Born in Virginia in 1807, Craig was about 18 when he joined a group of trappers associated with the American Fur Company. In 1836 he and two other trappers established the Fort Davy Crockett trading post in what is now Colorado. When the fur trade there started to wane, he went west with his frontiersmen friends Joe Meek and Robert Newell. Those men ended up in the Willamette Valley of Oregon, but Craig, who had fallen in love with a Nez Perce woman, decided to settle in her homeland near present-day Lapwai.
Her family called his Nimiipuu wife Pahtissah, but Craig called her Isabel. The mission of Henry and Eliza Spalding was not far away. The Spaldings had established their mission in 1836, so theirs counts as the first white home in Idaho, but they left in 1847 after their missionary friends, Marcus and Narcissa Whitman were killed by Cayuse Indians at their mission near Walla Walla.
Spalding didn’t care much for Craig, but did value his ability to communicate with the Nez Perce. The Spaldings found the Craig home a handy refuge when they decided to abandon their mission.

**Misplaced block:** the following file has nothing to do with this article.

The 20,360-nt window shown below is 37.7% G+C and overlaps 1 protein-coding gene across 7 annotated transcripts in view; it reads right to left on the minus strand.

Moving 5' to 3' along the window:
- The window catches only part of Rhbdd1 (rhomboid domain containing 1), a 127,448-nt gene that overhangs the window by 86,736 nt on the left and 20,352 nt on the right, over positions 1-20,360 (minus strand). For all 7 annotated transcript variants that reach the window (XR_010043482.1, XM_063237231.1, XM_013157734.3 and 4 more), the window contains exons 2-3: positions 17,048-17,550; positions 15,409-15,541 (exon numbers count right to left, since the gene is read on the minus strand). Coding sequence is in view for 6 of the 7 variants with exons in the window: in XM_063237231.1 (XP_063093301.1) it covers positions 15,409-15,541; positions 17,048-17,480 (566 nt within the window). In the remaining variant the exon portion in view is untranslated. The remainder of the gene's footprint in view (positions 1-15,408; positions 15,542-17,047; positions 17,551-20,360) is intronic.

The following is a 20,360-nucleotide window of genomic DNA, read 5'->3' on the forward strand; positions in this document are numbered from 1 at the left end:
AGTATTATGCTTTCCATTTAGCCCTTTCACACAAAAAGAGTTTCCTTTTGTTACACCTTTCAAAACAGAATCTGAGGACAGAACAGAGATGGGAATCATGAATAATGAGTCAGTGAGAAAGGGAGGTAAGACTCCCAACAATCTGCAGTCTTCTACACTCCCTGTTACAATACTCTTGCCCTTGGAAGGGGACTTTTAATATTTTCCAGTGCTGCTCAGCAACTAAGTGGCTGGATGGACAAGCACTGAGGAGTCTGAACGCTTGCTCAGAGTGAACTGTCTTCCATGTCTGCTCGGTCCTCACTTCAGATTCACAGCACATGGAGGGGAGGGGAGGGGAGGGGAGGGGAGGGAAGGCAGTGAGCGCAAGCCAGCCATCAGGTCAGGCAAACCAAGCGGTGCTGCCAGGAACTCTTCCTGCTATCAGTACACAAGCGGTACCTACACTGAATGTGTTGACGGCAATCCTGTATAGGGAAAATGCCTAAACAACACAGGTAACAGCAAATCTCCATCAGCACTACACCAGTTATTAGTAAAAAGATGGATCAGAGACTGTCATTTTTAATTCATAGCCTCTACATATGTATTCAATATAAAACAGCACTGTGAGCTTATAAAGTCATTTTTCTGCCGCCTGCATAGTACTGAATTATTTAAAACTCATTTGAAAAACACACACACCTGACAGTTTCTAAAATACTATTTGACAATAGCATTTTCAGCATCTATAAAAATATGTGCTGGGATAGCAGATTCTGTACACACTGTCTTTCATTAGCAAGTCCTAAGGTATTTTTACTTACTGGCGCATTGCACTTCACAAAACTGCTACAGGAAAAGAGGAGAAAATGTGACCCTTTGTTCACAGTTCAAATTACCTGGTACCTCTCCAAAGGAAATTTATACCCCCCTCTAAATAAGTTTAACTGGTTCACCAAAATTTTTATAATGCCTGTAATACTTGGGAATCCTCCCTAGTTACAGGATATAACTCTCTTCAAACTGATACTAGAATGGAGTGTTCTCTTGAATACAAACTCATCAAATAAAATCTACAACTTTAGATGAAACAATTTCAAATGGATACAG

Craig’s reputation for good relations with the natives served him well. He was an Indian agent to the Nez Perce and served the same role for a time at Fort Boise.
When the Nez Perce negotiated the treaty of 1848, they honored their friend by giving him 640 acres inside their new reservation.
Craig was not only the first permanent settler, but he was credited with coming up with the name of what would become Idaho. A lot of people have been credited with that, and it is widely disputed. In this case, it was frontiersman, poet, and newspaper editor Joaquin Miller who claimed William Craig knew it as the Indian word “E-dah-Hoe,” meaning “the light on the line of the mountains” In 1861. Click here for a more accepted etymology.
William Craig died in 1869 and is buried near his home in the Jacques Spur Cemetery, also called the Craig Cemetery. Craig Mountain Plateau, between the Snake, Salmon, and Clearwater rivers is named in his honor.